Australia: Labor government appoints new construction watchdog chief
7 October 2010
The new federal Labor government last week appointed lawyer Leigh Johns to head the Australian Building and Construction Commission (ABCC), the building industry watchdog that has extraordinary powers to harass and prosecute construction workers.
The Labor government that took office after the 2007 election retained the ABCC, established by the former Coalition government in 2005 and all its coercive and punitive powers. These include the power to force workers to answer questions under the threat of a six-month jail term. The Labor Party promised to replace the ABCC by 2010.
John’s appointment, just one day after former ABCC head John Lloyd ended his five-year term on September 28, is a signal that the minority Labor government established after the August 21 election will fully support the agency’s ruthless crackdown on any attempt by building workers to defend their jobs and conditions.
Before the election, Prime Minister Julia Gillard had informed Lloyd that his tenure would not be renewed. A new appointment could not be announced by the caretaker government during the election campaign and was further held up by the horse trading that eventually produced a Labor government backed by the Greens and independents.
Lloyd, a senior public servant, played a central role in advising the former Howard government during the Cole Royal Commission that was the vehicle for the setting up the ABCC. In a media statement on September 22 urging the retention of the ABCC, Lloyd boasted that under his stewardship the agency’s coercive powers had been used 200 times. It had “conducted hundreds of investigations,” had “begun 108 legal proceedings” and the courts had “levied penalties totalling $3.6 million,” he said.
Currently the ABCC has 90 investigations and 38 court cases underway, including the prosecution of South Australian construction worker Ark Tribe, who faces six months jail for the “crime” of refusing to answer ABCC questions over an allegedly unlawful strike.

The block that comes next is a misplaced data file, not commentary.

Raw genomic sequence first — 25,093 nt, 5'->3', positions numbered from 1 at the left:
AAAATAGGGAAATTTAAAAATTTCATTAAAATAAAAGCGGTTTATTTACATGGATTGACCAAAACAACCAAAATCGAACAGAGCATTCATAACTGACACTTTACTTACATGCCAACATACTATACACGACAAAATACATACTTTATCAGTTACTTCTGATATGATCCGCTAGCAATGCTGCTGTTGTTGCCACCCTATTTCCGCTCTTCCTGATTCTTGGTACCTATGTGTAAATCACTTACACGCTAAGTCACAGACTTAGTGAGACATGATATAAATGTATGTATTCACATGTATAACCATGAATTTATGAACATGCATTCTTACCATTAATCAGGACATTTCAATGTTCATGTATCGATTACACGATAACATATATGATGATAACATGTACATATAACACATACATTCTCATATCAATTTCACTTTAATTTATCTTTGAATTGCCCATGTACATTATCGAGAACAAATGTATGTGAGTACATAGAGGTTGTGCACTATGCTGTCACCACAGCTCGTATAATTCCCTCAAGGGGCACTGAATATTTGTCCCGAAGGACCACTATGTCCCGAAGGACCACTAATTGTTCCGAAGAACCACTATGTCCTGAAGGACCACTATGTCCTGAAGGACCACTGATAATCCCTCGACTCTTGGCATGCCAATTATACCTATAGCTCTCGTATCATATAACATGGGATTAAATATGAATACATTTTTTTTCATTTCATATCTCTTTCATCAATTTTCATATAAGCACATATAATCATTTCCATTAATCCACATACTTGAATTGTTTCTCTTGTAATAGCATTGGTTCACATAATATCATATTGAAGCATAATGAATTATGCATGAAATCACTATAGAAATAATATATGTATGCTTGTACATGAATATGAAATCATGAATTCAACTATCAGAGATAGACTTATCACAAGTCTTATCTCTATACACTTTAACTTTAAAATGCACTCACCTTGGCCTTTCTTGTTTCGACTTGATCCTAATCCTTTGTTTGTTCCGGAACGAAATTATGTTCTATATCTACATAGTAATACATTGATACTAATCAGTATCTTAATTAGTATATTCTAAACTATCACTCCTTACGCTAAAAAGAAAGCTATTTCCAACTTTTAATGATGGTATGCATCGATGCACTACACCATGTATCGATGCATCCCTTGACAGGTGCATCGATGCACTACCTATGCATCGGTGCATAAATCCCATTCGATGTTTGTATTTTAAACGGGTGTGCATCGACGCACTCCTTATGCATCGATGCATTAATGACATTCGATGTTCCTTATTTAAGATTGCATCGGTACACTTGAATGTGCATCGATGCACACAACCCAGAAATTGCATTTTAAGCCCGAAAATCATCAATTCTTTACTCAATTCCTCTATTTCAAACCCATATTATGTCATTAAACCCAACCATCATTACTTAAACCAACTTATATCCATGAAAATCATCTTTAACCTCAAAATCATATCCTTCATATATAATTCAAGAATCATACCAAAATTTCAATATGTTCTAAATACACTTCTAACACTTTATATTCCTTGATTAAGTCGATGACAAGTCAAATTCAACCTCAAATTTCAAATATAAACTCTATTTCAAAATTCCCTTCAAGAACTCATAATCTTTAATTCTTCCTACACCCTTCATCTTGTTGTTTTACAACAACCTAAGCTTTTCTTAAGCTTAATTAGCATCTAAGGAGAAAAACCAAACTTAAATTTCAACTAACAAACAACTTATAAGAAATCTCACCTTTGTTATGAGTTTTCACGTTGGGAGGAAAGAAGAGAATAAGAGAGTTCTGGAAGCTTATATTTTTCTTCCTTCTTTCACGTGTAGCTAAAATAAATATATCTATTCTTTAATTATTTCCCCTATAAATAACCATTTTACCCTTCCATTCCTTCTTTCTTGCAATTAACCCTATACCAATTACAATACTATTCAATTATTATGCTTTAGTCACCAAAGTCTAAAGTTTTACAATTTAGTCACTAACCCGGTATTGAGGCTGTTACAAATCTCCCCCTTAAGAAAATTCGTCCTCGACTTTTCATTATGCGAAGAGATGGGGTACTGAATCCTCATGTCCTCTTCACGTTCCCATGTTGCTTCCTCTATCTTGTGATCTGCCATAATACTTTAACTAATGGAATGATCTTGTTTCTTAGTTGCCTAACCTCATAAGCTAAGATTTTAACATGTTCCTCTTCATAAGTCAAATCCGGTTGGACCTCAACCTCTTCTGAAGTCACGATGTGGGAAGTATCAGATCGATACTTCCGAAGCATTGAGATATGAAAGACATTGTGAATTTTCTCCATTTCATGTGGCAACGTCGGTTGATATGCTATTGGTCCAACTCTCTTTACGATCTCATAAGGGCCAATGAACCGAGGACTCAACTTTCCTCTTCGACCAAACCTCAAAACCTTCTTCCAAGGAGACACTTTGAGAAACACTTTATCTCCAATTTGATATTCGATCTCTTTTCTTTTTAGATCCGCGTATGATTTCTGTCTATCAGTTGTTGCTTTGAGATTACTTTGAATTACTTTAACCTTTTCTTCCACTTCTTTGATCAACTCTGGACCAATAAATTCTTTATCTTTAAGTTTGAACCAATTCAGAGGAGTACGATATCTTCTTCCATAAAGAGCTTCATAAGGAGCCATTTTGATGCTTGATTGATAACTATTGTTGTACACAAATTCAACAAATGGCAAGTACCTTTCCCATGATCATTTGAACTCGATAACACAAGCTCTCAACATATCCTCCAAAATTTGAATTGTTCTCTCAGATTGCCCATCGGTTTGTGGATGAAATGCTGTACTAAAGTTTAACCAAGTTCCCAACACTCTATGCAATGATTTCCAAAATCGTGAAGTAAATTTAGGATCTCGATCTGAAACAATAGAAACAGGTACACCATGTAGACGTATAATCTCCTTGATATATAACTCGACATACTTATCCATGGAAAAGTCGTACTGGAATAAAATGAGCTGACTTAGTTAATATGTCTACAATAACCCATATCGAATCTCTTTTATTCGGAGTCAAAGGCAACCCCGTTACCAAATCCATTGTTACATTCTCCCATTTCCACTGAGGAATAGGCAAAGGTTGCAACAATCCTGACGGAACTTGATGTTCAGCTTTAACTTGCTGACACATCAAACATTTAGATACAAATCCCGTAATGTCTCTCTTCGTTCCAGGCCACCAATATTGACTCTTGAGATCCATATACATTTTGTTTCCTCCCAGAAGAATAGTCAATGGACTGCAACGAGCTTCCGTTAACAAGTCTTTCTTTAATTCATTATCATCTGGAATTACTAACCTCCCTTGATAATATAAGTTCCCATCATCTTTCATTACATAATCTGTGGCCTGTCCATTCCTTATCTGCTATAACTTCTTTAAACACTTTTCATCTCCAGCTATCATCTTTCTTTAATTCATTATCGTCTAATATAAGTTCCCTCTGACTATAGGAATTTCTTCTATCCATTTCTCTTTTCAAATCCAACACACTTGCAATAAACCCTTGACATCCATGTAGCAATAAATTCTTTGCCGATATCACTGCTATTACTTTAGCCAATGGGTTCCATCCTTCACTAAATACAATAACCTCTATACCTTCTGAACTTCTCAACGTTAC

Under the new ABCC head, there will be no lessening of its punitive measures against building workers. Johns was the ABCC deputy commissioner for seven months before leaving on January 31 this year. He took up the position of chief counsel in the Office of the Fair Work Ombudsman, part of the Labor government’s industrial relations policing agency, Fair Work Australia (FWA).
In a statement on the ABCC web site in January announcing John’s departure, Lloyd praised his former deputy as an “energetic and able leader who managed the affairs of the ABCC’s largest division, the Operations Group, with a high degree of professionalism”.
“During Mr Johns’s tenure the ABCC undertook a number of very complex and sensitive investigations,” Lloyd said. In particular, he highlighted Johns’s role during a strike by workers in defence of jobs on Melbourne’s West Gate Bridge construction project. ABCC inspectors harassed the strikers, by following them around, taking photographs and recording their conversations.
These “investigations” led to the charging of 12 strikers with serious offences resulting in heavy penalties. The Construction, Forestry, Mining and Energy Union (CFMEU) and Australian Manufacturing Workers Union (AMWU), the two unions in the dispute, were hit with $1.3 million in fines, which they duly paid without a fight.
The corporate establishment recognised that the Gillard government’s prompt appointment of a new ABCC head was a further confirmation of Labor’s pledge to “keep a tough cop on the beat in the construction industry”.
Master Builders Association (MBA) chief executive Wilhelm Harnisch declared that filling the ABCC position was “a sign to the industry [that] the government remains committed to the ABCC and to the rule of law”. He added that the MBA had had a “constructive relationship” with Johns.